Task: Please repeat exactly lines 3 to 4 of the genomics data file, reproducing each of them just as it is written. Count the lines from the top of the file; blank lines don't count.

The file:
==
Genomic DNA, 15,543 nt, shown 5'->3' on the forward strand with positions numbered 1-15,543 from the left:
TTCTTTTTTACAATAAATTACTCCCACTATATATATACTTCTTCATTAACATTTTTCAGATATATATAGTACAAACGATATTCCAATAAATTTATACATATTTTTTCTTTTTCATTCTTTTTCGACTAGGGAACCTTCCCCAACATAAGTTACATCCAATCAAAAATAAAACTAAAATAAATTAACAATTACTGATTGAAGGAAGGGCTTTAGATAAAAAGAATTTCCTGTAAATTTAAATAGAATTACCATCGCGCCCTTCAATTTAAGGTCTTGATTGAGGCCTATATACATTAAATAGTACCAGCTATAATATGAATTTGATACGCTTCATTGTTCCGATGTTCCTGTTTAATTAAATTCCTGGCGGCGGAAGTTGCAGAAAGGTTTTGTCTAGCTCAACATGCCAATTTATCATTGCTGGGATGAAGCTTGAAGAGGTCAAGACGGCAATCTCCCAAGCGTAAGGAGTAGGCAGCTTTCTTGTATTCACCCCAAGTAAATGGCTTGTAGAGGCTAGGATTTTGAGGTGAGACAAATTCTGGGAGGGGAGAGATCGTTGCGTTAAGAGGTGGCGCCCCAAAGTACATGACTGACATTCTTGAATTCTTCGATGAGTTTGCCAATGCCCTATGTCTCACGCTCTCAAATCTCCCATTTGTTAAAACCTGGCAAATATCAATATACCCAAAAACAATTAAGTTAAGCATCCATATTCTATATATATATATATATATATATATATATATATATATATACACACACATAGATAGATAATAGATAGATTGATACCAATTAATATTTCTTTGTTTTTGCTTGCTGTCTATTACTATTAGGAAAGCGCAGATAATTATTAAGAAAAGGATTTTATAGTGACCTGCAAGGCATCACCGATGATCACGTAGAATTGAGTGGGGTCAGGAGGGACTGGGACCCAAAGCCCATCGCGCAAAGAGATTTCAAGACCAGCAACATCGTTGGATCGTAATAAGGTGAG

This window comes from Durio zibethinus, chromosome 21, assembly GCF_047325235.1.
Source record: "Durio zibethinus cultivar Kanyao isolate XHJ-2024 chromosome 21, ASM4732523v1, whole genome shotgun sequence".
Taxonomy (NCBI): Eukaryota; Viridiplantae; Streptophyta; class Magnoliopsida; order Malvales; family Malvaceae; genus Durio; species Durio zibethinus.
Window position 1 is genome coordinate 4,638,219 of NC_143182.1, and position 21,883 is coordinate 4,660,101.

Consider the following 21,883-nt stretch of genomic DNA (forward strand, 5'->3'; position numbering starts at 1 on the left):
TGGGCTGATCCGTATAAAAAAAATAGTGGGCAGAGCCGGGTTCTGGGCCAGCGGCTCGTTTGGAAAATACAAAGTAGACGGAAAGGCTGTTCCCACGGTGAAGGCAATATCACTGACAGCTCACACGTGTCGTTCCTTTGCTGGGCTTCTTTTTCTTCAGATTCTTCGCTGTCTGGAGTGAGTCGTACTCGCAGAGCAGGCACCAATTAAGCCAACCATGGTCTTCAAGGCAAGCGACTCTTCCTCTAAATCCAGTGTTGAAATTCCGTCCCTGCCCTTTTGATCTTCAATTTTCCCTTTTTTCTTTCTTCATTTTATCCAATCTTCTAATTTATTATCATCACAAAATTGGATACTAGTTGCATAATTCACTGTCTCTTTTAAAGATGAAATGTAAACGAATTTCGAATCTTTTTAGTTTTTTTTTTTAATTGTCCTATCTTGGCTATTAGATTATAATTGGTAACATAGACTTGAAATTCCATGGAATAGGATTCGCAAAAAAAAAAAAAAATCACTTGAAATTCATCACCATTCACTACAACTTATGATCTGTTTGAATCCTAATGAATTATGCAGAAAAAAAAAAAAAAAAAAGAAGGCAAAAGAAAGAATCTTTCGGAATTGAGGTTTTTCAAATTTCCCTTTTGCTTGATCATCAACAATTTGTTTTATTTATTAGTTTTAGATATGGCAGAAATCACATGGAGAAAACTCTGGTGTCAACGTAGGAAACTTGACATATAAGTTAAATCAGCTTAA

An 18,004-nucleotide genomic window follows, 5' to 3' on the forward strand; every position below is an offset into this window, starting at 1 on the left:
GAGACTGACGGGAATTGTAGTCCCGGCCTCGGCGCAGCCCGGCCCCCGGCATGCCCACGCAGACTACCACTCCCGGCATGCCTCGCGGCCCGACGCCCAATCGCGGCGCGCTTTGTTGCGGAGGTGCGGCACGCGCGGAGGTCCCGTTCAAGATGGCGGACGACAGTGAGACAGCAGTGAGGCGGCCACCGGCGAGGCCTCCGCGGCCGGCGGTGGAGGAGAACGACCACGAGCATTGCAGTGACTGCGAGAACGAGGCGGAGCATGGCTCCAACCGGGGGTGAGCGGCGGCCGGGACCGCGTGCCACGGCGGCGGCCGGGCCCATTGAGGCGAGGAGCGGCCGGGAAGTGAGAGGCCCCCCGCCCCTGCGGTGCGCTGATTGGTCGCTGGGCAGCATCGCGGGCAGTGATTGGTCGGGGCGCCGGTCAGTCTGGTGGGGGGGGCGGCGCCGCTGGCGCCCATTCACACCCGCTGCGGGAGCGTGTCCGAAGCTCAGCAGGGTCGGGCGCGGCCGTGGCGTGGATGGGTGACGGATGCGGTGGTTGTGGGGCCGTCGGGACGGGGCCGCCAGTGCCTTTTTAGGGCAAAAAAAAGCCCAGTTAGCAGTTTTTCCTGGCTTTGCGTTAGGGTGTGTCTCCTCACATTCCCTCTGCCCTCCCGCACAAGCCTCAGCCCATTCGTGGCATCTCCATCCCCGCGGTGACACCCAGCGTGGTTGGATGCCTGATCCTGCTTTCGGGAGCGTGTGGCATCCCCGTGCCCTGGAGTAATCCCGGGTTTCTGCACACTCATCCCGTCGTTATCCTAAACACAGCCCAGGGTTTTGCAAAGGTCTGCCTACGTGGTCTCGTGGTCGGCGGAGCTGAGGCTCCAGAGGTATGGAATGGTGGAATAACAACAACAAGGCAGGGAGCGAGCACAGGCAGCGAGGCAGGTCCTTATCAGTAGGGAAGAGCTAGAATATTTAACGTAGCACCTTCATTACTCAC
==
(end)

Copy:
This window comes from Durio zibethinus, chromosome 21, assembly GCF_047325235.1.
Source record: "Durio zibethinus cultivar Kanyao isolate XHJ-2024 chromosome 21, ASM4732523v1, whole genome shotgun sequence".